By Author / Illustrator
Wendy Meddour, Daniel Egneus
Mental Health & Wellbeing
Oxford University Press
Paperback / softback
We all have busy lives and little Tisha and her family are no exception. With life always moving at such a pace, Tisha must 'hurry up' to get ready for school on time, 'hurry up' to finish her drawings before break time, and 'hurry up' to tidy up before she goes home. But hurrying up all the time can be exhausting. Thankfully, Tisha's Mummy knows a special game to help them all slow down when everything becomes too much . . . A beautiful story about allowing more mindfulness and stillness into children's lives.
I really liked this book. As a teacher in a school that follows the Mind Up program, we are often looking for ways to bring being mindful into our classrooms. This book is another lovely way to do this.
The story focuses on Tisha who lives in a world where everyone is always rushing. Every time Tisha find a moment to be mindful, someone is telling her to move on and hurry up. After a day of rushing, we see Tisha reach out to her mother to take a moment to slow down. Thankfully her mother responds and they do just that. Mum puts away her phone ( a good illustration of what a lot of children are greeted by at the end of the school day!) and they walk home together. The spot cars, count the birds, notice the umbrellas, dogs and hats. They give names to the pigeons in the park. When they get home, instead of rushing for dinner, they have a picnic. Lots of mindful eating and enjoying her favourite type of day which involve catching the blossoms and slowing down.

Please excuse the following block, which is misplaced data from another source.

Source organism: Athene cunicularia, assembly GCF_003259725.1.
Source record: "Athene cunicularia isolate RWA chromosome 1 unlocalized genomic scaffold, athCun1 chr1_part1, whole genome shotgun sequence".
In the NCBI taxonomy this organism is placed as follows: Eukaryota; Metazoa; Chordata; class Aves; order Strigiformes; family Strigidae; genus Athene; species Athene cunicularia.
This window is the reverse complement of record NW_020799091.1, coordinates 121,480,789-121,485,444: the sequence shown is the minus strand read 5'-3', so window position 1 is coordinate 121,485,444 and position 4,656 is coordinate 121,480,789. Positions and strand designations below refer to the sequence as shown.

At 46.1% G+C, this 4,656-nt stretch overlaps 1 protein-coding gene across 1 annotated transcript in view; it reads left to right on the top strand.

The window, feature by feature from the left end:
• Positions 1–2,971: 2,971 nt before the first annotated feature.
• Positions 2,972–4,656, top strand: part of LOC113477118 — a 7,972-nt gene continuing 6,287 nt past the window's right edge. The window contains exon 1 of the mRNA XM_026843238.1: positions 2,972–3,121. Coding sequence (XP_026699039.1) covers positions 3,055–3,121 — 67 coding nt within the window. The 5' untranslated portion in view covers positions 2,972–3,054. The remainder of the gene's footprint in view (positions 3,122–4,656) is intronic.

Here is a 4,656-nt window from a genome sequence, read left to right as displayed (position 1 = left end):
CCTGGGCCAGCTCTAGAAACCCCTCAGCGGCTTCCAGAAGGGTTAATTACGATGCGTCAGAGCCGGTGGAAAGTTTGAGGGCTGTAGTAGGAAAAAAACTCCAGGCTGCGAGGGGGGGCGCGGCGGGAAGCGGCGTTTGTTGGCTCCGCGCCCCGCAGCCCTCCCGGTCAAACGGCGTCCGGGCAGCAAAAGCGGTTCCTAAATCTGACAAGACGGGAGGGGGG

There is a very strong message in this book. This is one I plan to share with my parents at school. As a mum myself, I know how easy it is to fall in to the trap of allowing our busy lives overtake us and stop us enjoying our children and the lives they are part of.
This book would work beautifully as a Mind Up text and it's one I will be recommending to colleagues. But I am also going to share this wider. If the pandemic has taught us anything it's that slowing down and taking a bit time to look inwards at our own families is important. As I am writing this review, I'm battling the screens and trying to encourage children out to enjoy the outside world. I think Wendy Meddour has pitched this perfectly to illustrate (exceptionally I must say) a problem in our modern lives and simple ways we can overcome it.
I'd highly recommend this book and now I'll close the laptop and go join the kids on the trampoline!!!
Picture book / Reviewed by Marie Berry, teacher
Suggested Reading Age 5+